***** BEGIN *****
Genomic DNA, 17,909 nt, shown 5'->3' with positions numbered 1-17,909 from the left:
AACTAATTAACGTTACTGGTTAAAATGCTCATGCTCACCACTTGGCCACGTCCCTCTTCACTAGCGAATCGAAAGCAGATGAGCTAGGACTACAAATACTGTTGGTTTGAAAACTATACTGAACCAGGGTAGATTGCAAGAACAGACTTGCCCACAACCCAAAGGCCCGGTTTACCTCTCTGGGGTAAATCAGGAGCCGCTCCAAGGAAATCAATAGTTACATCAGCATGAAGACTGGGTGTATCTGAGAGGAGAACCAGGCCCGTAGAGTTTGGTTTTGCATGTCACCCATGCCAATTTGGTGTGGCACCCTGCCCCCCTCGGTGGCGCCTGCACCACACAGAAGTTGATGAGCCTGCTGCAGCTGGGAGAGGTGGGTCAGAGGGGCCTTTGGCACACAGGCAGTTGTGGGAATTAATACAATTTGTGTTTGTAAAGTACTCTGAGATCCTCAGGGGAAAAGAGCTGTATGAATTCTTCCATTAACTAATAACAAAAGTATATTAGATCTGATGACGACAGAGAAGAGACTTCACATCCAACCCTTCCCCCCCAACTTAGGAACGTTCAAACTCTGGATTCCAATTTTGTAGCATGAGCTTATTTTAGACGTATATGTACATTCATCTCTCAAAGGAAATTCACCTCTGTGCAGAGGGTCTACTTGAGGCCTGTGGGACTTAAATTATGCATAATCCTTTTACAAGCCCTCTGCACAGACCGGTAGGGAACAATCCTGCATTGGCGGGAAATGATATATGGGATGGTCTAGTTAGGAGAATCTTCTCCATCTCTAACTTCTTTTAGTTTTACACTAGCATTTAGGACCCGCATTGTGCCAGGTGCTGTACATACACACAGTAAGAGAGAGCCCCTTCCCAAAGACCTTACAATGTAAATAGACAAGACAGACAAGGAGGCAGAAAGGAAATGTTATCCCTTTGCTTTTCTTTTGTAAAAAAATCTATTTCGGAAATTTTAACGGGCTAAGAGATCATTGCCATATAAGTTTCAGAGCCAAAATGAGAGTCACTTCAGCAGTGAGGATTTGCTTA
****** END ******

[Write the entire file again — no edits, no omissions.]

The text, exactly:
Genomic DNA, 17,909 nt, shown 5'->3' with positions numbered 1-17,909 from the left:
AACTAATTAACGTTACTGGTTAAAATGCTCATGCTCACCACTTGGCCACGTCCCTCTTCACTAGCGAATCGAAAGCAGATGAGCTAGGACTACAAATACTGTTGGTTTGAAAACTATACTGAACCAGGGTAGATTGCAAGAACAGACTTGCCCACAACCCAAAGGCCCGGTTTACCTCTCTGGGGTAAATCAGGAGCCGCTCCAAGGAAATCAATAGTTACATCAGCATGAAGACTGGGTGTATCTGAGAGGAGAACCAGGCCCGTAGAGTTTGGTTTTGCATGTCACCCATGCCAATTTGGTGTGGCACCCTGCCCCCCTCGGTGGCGCCTGCACCACACAGAAGTTGATGAGCCTGCTGCAGCTGGGAGAGGTGGGTCAGAGGGGCCTTTGGCACACAGGCAGTTGTGGGAATTAATACAATTTGTGTTTGTAAAGTACTCTGAGATCCTCAGGGGAAAAGAGCTGTATGAATTCTTCCATTAACTAATAACAAAAGTATATTAGATCTGATGACGACAGAGAAGAGACTTCACATCCAACCCTTCCCCCCCAACTTAGGAACGTTCAAACTCTGGATTCCAATTTTGTAGCATGAGCTTATTTTAGACGTATATGTACATTCATCTCTCAAAGGAAATTCACCTCTGTGCAGAGGGTCTACTTGAGGCCTGTGGGACTTAAATTATGCATAATCCTTTTACAAGCCCTCTGCACAGACCGGTAGGGAACAATCCTGCATTGGCGGGAAATGATATATGGGATGGTCTAGTTAGGAGAATCTTCTCCATCTCTAACTTCTTTTAGTTTTACACTAGCATTTAGGACCCGCATTGTGCCAGGTGCTGTACATACACACAGTAAGAGAGAGCCCCTTCCCAAAGACCTTACAATGTAAATAGACAAGACAGACAAGGAGGCAGAAAGGAAATGTTATCCCTTTGCTTTTCTTTTGTAAAAAAATCTATTTCGGAAATTTTAACGGGCTAAGAGATCATTGCCATATAAGTTTCAGAGCCAAAATGAGAGTCACTTCAGCAGTGAGGATTTGCTTA